More articles from Health and Medicine:

nachricht Second cause of hidden hearing loss identified
20.02.2017 | Michigan Medicine - University of Michigan

nachricht Prospect for more effective treatment of nerve pain
20.02.2017 | Universität Zürich

All articles from Health and Medicine >>>

The most recent press releases about innovation >>>

Die letzten 5 Focus-News des innovations-reports im Überblick:

Im Focus: Breakthrough with a chain of gold atoms

In the field of nanoscience, an international team of physicists with participants from Konstanz has achieved a breakthrough in understanding heat transport

In the field of nanoscience, an international team of physicists with participants from Konstanz has achieved a breakthrough in understanding heat transport

Im Focus: DNA repair: a new letter in the cell alphabet

Results reveal how discoveries may be hidden in scientific “blind spots”

Cells need to repair damaged DNA in our genes to prevent the development of cancer and other diseases. Our cells therefore activate and send “repair-proteins”...

Im Focus: Dresdner scientists print tomorrow’s world

The Fraunhofer IWS Dresden and Technische Universität Dresden inaugurated their jointly operated Center for Additive Manufacturing Dresden (AMCD) with a festive ceremony on February 7, 2017. Scientists from various disciplines perform research on materials, additive manufacturing processes and innovative technologies, which build up components in a layer by layer process. This technology opens up new horizons for component design and combinations of functions. For example during fabrication, electrical conductors and sensors are already able to be additively manufactured into components. They provide information about stress conditions of a product during operation.

The 3D-printing technology, or additive manufacturing as it is often called, has long made the step out of scientific research laboratories into industrial...

Im Focus: Mimicking nature's cellular architectures via 3-D printing

Research offers new level of control over the structure of 3-D printed materials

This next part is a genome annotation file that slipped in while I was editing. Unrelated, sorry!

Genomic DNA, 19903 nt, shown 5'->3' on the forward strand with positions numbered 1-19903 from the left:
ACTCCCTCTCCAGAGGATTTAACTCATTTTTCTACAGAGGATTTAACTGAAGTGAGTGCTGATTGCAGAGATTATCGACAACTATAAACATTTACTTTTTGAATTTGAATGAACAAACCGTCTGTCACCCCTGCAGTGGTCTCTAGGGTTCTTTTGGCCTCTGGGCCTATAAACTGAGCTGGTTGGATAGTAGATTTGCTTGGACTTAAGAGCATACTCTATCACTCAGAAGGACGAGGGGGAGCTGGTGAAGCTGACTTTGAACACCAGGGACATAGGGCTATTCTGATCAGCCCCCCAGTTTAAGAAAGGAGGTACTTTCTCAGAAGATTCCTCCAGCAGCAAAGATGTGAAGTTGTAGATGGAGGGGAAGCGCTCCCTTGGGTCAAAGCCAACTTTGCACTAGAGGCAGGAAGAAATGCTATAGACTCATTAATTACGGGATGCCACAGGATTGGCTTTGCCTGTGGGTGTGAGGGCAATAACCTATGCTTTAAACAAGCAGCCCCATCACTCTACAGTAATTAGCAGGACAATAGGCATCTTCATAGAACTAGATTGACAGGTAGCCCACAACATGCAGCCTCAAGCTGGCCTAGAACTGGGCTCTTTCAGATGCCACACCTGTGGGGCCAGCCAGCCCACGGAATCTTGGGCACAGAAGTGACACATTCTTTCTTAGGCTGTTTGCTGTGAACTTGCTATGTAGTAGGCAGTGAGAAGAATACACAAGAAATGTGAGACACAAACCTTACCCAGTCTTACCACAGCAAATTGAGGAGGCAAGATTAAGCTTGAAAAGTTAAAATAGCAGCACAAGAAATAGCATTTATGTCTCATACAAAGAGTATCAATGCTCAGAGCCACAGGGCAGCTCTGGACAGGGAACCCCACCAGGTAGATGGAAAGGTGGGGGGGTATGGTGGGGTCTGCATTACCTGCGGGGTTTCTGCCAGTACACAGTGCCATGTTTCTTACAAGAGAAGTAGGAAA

Nature does amazing things with limited design materials. Grass, for example, can support its own weight, resist strong wind loads, and recover after being...

Im Focus: Three Magnetic States for Each Hole

Nanometer-scale magnetic perforated grids could create new possibilities for computing. Together with international colleagues, scientists from the Helmholtz Zentrum Dresden-Rossendorf (HZDR) have shown how a cobalt grid can be reliably programmed at room temperature. In addition they discovered that for every hole ("antidot") three magnetic states can be configured. The results have been published in the journal "Scientific Reports".

Physicist Dr. Rantej Bali from the HZDR, together with scientists from Singapore and Australia, designed a special grid structure in a thin layer of cobalt in...

All Focus news of the innovation-report >>>

Anzeige

Anzeige

Event News

Booth and panel discussion – The Lindau Nobel Laureate Meetings at the AAAS 2017 Annual Meeting

13.02.2017 | Event News

Complex Loading versus Hidden Reserves

10.02.2017 | Event News

International Conference on Crystal Growth in Freiburg

09.02.2017 | Event News

 
Latest News

Switched-on DNA

20.02.2017 | Materials Sciences

Second cause of hidden hearing loss identified

20.02.2017 | Health and Medicine

Prospect for more effective treatment of nerve pain

20.02.2017 | Health and Medicine

VideoLinks
B2B-VideoLinks
More VideoLinks >>>